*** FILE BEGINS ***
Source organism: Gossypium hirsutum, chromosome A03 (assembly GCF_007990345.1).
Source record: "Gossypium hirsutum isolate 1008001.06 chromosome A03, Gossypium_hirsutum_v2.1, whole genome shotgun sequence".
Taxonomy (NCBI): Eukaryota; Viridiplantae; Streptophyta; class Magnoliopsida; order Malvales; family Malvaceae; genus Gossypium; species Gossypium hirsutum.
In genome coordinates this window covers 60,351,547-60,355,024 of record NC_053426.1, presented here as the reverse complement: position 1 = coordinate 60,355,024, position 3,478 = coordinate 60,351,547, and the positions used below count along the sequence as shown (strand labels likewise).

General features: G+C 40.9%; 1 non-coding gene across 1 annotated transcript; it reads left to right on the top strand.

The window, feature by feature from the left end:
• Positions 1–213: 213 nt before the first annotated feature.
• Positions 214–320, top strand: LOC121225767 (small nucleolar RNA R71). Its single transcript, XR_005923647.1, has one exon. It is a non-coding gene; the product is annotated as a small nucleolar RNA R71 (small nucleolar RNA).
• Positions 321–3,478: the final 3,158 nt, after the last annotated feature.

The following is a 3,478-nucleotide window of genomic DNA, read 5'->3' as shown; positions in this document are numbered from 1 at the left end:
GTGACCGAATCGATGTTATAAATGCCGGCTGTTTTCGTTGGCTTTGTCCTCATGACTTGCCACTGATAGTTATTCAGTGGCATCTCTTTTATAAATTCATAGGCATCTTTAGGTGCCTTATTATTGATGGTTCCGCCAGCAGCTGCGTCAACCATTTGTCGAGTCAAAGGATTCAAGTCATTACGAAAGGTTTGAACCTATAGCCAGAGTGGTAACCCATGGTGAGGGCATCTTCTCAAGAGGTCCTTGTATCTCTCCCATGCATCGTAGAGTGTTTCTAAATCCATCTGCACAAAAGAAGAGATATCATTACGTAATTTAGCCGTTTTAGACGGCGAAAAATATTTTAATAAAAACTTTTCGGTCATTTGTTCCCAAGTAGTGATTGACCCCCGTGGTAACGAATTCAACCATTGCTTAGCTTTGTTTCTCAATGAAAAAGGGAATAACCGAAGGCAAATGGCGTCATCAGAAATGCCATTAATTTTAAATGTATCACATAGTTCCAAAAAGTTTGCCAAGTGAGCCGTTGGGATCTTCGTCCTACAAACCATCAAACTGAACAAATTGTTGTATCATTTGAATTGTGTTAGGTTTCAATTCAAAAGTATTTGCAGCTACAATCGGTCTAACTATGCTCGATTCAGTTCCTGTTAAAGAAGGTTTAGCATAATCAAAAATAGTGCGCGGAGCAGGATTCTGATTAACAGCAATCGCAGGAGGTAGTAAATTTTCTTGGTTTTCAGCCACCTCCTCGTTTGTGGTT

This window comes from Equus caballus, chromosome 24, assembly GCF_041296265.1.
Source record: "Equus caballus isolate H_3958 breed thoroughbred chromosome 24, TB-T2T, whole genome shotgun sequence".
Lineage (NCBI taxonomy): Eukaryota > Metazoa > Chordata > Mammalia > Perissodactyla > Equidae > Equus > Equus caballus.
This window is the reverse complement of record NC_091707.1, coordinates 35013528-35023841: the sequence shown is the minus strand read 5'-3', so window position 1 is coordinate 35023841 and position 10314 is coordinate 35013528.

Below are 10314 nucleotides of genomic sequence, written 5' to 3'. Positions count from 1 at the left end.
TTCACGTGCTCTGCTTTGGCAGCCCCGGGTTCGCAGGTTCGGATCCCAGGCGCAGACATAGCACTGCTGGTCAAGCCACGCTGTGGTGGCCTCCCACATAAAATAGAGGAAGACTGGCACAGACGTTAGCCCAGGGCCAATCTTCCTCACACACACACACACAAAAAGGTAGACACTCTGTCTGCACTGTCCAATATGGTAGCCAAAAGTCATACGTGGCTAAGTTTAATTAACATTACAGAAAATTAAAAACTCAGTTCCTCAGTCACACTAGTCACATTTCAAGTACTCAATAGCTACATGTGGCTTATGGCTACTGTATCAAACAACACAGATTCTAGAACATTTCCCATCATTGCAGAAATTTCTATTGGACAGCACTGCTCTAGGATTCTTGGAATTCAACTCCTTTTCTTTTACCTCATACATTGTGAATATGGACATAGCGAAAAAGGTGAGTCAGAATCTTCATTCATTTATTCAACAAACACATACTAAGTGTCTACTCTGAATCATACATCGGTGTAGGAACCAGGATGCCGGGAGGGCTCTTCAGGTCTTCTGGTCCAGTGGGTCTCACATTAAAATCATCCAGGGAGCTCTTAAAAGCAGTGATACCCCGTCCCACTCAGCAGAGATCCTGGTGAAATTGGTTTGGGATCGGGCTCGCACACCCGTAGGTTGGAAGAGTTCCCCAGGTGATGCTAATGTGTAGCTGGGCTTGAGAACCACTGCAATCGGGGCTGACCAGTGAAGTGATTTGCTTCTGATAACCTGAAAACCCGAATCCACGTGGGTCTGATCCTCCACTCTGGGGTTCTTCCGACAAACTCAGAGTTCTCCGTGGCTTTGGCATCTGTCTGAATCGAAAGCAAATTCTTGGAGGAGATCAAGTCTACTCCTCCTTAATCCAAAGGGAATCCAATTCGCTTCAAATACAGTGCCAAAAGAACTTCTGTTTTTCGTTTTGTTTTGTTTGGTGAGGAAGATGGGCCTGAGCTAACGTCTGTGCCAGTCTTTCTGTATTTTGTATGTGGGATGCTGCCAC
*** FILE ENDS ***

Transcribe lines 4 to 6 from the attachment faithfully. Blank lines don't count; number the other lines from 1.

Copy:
In genome coordinates this window covers 60,351,547-60,355,024 of record NC_053426.1, presented here as the reverse complement: position 1 = coordinate 60,355,024, position 3,478 = coordinate 60,351,547, and the positions used below count along the sequence as shown (strand labels likewise).

General features: G+C 40.9%; 1 non-coding gene across 1 annotated transcript; it reads left to right on the top strand.

The window, feature by feature from the left end: